Category Archives: Sales and Use Tax

Minoristas en línea cuidado con las ventas limitadas de Texas, el uso y el impuesto

Por: Coleman Jackson, Abogado, Contador Público Certificado
agosto 01, 2018

Los minoristas en línea tienen buenas razones para estar atentos al impuesto de ventas, uso e impuestos especiales de Texas. Alguna vez has oído hablar de Dakota del Sur frente a Wayfair, Inc.? Dakota del Sur frente a Wayfair, Inc., 585 U.S.____(2018) es un caso decidido por la Corte Suprema de Estados Unidos en Junio 21, 2018. En ese caso la Corte decidió en favor a Dakota del Sur contra Wayfair, Inc. Wayfair estableció una regla nacional que básicamente permite que los 50 estados graven legalmente las ventas de bienes y servicios que realizan los minoristas en línea de la misma forma que gravan a los minoristas a los minoristas de ladrillo y mortero.  Cada estado tiene permiso a cambiar sus leyes gobernando transacciones para realizar su nueva fuente de ingresos. Es difícil de imaginar que Texas no aumente sus ventas, uso e impuestos al consumo para alcanzar minoristas en línea vendiendo en Texas de otros estados o países. La Corte Suprema le ha dado a los estados la luz verde para gravar impuestos a los minoristas vendiendo servicios a otros estados desde ubicaciones remotas.

Los minoristas en línea tienen una buena razón para tener cuidado con Texas para extender el alcance de sus reglas de impuestos a las ventas, el uso, y los impuestos especiales a los minoristas en línea que vended productos y servicios a consumidores y empresas ubicadas en Texas. En el pasado, en lo que respecta a los minoristas de ladrillo y mortero, la ley de Texas presume que todas las ventas minoristas o usos de propiedad personal tangible son transacciones imponibles. La carga recae directamente sobre los hombros de los minoristas de ladrillo y mortero para mostrar que las ventas estaban de alguna manera exentas de impuestos sobre ventas, uso e impuestos especiales. Los minoristas de ladrillo y mortero están obligados por la ley a cobrar el impuesto y entregarlo al estado de Texas de conformidad con las normas y reglamentos establecidos.  Estas reglas y cargos seguramente se extenderán a los minoristas en línea en un futuro no muy lejano cuando la Legislatura de Texas haya tenido la oportunidad de visitar el tema después de la decisión de South Dakota vs. Wayfair.

Los minoristas en línea deben observar, esperar, y planificar sus actividades comerciales con anticipación, porque los días en que los minoristas en línea que venden a los consumidores en Texas están contados. El Contador de Cuentas Públicas de Texas es la agencia gubernamental de Texas responsable de hacer cumplir las reglas de impuestos a las ventas en Texas. Los minoristas en línea deben realizar la debida diligencia y cumplir con la Ley de impuestos sobre ventas, uso e impuestos de Texas Limited a través de la divulgación voluntaria y los registros correspondientes. Mire porque las autoridades fiscales vienen cuando usted no espera. Mire nuestros blogs para actualizaciones futuras sobre otros asuntos de impuestos, litigios, e inmigración de interés para nuestros lectores.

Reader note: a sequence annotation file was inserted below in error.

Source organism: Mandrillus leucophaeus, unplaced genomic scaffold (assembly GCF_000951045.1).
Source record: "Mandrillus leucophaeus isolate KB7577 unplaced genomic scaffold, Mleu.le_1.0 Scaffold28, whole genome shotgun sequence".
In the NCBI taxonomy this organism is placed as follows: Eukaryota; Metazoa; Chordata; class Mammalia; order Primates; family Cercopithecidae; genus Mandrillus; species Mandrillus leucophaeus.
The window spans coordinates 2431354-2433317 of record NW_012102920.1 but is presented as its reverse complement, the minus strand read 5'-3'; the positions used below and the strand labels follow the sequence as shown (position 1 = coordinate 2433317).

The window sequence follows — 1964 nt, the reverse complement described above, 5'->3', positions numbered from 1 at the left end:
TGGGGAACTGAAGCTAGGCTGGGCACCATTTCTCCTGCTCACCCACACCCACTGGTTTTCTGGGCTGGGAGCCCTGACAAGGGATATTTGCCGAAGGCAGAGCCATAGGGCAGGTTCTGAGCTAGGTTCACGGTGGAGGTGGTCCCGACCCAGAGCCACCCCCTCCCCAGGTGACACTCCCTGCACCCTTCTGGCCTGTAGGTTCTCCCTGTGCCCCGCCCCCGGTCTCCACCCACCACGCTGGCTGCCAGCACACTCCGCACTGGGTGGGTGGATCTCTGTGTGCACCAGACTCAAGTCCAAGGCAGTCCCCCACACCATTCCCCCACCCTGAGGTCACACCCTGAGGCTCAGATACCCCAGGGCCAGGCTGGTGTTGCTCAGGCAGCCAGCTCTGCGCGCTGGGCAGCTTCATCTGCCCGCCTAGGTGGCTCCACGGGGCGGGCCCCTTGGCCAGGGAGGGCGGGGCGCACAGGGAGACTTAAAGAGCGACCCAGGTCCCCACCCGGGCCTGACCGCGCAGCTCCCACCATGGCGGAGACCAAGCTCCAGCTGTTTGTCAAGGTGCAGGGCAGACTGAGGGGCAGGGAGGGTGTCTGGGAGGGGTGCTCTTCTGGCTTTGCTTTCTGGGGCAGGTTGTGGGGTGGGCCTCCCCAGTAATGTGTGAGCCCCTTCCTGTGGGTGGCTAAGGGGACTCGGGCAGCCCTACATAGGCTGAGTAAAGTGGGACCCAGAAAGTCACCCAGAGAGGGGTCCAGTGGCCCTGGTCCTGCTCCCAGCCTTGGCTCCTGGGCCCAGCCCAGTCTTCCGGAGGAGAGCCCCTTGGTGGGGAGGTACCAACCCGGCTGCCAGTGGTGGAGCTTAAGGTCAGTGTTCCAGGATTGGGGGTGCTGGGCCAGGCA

Este blog de derecho está escrito por  La Firma de Abogados de Impuestos | Litigación  | Inmigración de Coleman Jackson, P.C. con fines educativos; Esto no crea relación de abogado-cliente entre esta firma de abogados y el lector. Usted debe consultar con un asesor legal en su área geográfica con respecto a todas las cuestiones legales que lo afectan a usted, su familia o negocio.

Coleman Jackson, P.C. | Firma de Abogados de Impuestos, Litigación e Inmigración |Ingles (214) 599-0431 | Español (214) 599-0432

ONLINE RETAILERS LOOK OUT FOR TEXAS LIMITED SALES, USE & EXCISE TAX

By:  Coleman Jackson, Attorney, Certified Public Accountant
July 27, 2018

Online retailers have good reason to look out for the Texas Limited Sales, Use & Excise Tax.  Have you ever heard of South Dakota versus Wayfair, Inc.?    South Dakota vs. Wayfair, Inc., 585 U.S. ____ (2018) is a case decided by the U.S. Supreme Court on June 21, 2018.  In that case the Court decided in favor of South Dakota and against Wayfair, Inc.  Wayfair establishes a nationwide rule that basically allows all 50 States to lawfully tax the sales of goods and services performed by online retailers the same as they tax brick and mortar retailers.    Each State is permitted to change its laws governing transactions to realize this new source of revenue.  It is hard to imagine that Texas would not extend its sales, use and excise taxes to reach online retailers selling into Texas from other States or Countries.  The U.S. Supreme Court has given the States a green light to tax online retailers selling goods and services into their States from remote locations.

Online retailers have good reason to look out for Texas to extend the reach of its sales, use & excise tax rules to online retailers selling goods and services to consumers and businesses located in Texas.  In the past as it relates to brick and mortal retailers, Texas law presumed that all retail sales or uses of tangible personal property are taxable transactions.  The burden rested squarely on the shoulders of the brick and mortar retailers to show that sales were somehow exempt from sales, use and excise taxes.  Brick and mortar retailers are required by law to collect the tax and turn it over to the State of Texas pursuant to set rules and regulations.  These rules and burdens are most surely to extend to online retailers in the not so distant future when the Texas Legislature has had a chance to visit the issue after the South Dakota vs. Wayfair, Inc. decision.

Online retailers ought to watch, wait and plan their business activities in anticipation because the days when online retailers selling to consumers in Texas are numbered.    The Texas Comptroller of Public Accounts is the Texas governmental agency responsible for enforcing the sales tax rules in Texas.  Online Retailers need to perform due diligence and comply with Texas Limited Sales, Use & Excise Tax Act through voluntary disclosure and appropriate registrations.  Watch because the tax authorities cometh when you expect not.  Watch our blogs for future updates on this very important topic and other tax, litigation and immigration concerns of interest to our readers.